A Lake Heights couple are angered at the prospect that someone else could own a piece of what they believed was part of their driveway – for $2000.
Riste and Milena Gulevski have lived at their Lake Heights Road home for nearly a decade; his family since 1986.
A 3m by 4.3m, triangle-shaped lot, referred to as “Lot Y” and located within their driveway was recently listed for sale for $2000.
The pair has expressed shock and frustration that unless they paid that amount they could lose access to part of their driveway.
“When my husband rang the council, they told him that the people who were dividing the blocks, they made a mistake,” Mrs Gulevski said.
“It’s stupid... Am I going to pay $2000 for someone else's mistake? It's really not fair.”
Mr Gulevski said that, “I don't want to lose that little piece,” and was therefore considering making an offer of $500.
“I’ve asked why when we bought the home... (Why) if it was there, the solicitor and the surveyor didn't show us.
“You've maintained, poured concrete all the way, our parents... Now they're saying it’s not even yours.”
“Lot X”, a triangle-shaped, 5sqm lot on Lake Heights Road within a neighbours’ yard, is also for sale for $2000.
Mrs Gulevski claimed they were told “someone from Sydney is interested in ours and next door's, so they apparently left a ten per cent deposit on it”.
MMJ Real Estate are selling the parcels on behalf of Wollongong City Council.
Director David Geary said he was “currently dealing with people on the Lake Heights land” for both sites.
“We are in the process of talking to buyer and the vendor in relation to those properties,” he said.
They are also selling a parcel at Lot 2 Cochrane Road, Thirroul, which has dimensions of 0.2m by 83.6m.
Property is at a premium in Thirroul, and interested parties perusing real estate websites may have been surprised to see land in Thirroul listed for $10,000.
Mr Geary said they had received plenty of inquiries regarding the 12sqm lot.
“People see ‘Thirroul land, $10,000’ - you get a hundred calls,” he said.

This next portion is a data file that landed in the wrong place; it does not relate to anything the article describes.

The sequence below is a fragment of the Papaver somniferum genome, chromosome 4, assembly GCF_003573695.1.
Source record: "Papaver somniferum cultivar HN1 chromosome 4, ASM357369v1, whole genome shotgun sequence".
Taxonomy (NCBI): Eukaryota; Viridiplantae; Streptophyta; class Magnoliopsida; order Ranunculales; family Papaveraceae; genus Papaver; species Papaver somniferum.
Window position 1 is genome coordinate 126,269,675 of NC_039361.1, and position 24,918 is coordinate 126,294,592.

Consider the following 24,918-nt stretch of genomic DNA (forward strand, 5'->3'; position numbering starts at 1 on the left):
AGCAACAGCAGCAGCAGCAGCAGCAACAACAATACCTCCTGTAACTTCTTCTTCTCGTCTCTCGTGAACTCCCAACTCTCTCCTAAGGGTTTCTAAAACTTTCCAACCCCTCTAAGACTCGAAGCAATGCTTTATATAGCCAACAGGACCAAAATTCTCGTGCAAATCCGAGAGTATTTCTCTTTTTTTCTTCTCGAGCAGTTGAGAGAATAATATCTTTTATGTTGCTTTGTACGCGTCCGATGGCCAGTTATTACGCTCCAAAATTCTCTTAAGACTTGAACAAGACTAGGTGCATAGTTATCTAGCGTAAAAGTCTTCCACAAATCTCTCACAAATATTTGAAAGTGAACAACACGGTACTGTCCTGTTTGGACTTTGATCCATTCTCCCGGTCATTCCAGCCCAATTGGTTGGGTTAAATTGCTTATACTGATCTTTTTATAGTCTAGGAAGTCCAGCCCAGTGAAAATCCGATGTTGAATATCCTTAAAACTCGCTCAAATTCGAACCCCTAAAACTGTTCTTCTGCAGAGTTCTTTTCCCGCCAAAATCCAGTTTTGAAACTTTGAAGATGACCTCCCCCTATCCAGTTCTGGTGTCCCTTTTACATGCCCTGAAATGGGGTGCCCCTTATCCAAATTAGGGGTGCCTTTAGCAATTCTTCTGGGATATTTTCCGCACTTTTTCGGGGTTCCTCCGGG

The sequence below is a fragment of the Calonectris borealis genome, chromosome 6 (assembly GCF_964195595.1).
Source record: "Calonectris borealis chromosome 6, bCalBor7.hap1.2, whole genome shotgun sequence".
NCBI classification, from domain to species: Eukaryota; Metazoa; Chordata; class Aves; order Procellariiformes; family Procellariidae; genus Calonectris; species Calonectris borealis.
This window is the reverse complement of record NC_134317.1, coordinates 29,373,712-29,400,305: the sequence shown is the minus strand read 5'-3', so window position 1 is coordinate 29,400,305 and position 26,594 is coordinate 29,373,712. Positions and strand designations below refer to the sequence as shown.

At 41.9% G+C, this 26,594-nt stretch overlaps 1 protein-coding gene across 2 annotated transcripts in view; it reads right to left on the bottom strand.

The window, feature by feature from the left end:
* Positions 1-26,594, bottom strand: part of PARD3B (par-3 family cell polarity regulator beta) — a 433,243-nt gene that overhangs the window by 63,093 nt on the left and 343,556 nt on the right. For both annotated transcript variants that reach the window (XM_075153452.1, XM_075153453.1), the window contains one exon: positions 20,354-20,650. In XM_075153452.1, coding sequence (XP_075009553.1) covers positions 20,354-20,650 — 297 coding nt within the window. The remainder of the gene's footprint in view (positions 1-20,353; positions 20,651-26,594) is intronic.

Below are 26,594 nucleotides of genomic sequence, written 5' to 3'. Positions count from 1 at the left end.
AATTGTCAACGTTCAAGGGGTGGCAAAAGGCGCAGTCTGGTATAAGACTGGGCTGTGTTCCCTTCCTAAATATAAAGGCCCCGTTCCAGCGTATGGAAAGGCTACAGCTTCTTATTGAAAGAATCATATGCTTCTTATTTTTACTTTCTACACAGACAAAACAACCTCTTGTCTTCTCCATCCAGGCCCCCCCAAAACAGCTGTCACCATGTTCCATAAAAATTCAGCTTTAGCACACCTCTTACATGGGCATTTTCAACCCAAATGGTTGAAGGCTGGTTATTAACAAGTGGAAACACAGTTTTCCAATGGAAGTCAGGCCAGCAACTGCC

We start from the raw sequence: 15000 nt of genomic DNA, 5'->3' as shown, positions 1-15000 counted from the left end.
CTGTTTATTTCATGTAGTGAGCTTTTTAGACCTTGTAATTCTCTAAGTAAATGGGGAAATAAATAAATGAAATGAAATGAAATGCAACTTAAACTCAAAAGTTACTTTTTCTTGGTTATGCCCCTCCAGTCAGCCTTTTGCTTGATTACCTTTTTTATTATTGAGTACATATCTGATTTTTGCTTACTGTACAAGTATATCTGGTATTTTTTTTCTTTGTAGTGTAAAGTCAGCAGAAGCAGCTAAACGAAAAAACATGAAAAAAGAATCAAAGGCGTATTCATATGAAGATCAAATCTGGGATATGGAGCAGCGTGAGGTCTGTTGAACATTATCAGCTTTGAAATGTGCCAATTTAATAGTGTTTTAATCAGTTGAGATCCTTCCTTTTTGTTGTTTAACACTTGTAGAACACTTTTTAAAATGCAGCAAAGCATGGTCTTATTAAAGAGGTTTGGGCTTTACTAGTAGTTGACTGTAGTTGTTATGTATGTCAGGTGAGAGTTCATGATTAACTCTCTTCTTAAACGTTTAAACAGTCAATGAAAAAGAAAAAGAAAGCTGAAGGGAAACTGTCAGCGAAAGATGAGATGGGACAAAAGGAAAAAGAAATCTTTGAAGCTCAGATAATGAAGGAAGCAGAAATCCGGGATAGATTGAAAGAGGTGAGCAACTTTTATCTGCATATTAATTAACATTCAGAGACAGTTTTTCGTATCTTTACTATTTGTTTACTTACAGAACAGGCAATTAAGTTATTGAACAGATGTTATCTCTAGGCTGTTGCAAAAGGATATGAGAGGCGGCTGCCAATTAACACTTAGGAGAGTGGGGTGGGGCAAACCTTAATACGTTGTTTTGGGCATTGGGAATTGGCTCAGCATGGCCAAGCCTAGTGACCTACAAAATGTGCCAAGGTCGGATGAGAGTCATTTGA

“We've all serviced more real estate calls on this land than we do on general real estate, because of the price.
“When people see the $10,000, or $2000 for the ones at Lake Heights, there are numerous calls all the time of people seeking further information.
“The standard questions are, 'what can you do with this land? Can I put a house on it, for example?'
“We tell people to do their own research, because they're unusual shapes and sizes of lots of land, and anything that could be done with these would have to be approved by council anyway.”
Why council is selling off tiny land lots
Wollongong Lord Mayor Gordon Bradbery has stood by the council’s decision to force the sale of a number of strange, small blocks across the city, saying it has no choice.
The unusual sales are likely the result of a historical glitch, which means these oddly-shaped leftover parcels had for decades not been officially recognised by the council.
The triangular Lot Y and Lot X at Lake Heights may have been left aside for some sort of council infrastructure, for instance, while the elongated Thirroul lot is likely to have been the result of incorrect measurements by a surveyor.
This changed several years ago, when the NSW Valuer General officially identified the lots, which meant the council was required to start charging rates.
However, as this type of leftover land tends to be in the names of historical development companies, these rates were left unpaid.
When rates in NSW remain unpaid for more than five years, councils can start the process of selling the land to recoup their money.
As the council does not own the land (which is left in the hands of often-dissolved historical companies), it must conduct a “market valuation” and public sale.
Councillor Bradbery said the council had to stick closely to the rules set through the NSW Local Government Act.
“It’s not like we’re money hungry – it’s not like a couple of thousand dollars here and there is going to bankrupt the council,” he said.
“It’s just that there’s all these little fragments of land that are often overlooked, and we’re giving people near them the opportunity to consolidate their own lot. But it has to be done through an open process, because it needs to be transparent.”
He did acknowledge that this process could be subverted by “mischief makers” who wanted to buy the land to cause trouble. For instance, at 86 Lake Heights Road where the unallocated parcel crosses the driveway, a council spokeswoman said “if someone else were to ultimately purchase the land then [the residents] would need to either establish a right of way from the new owner” or move their driveway.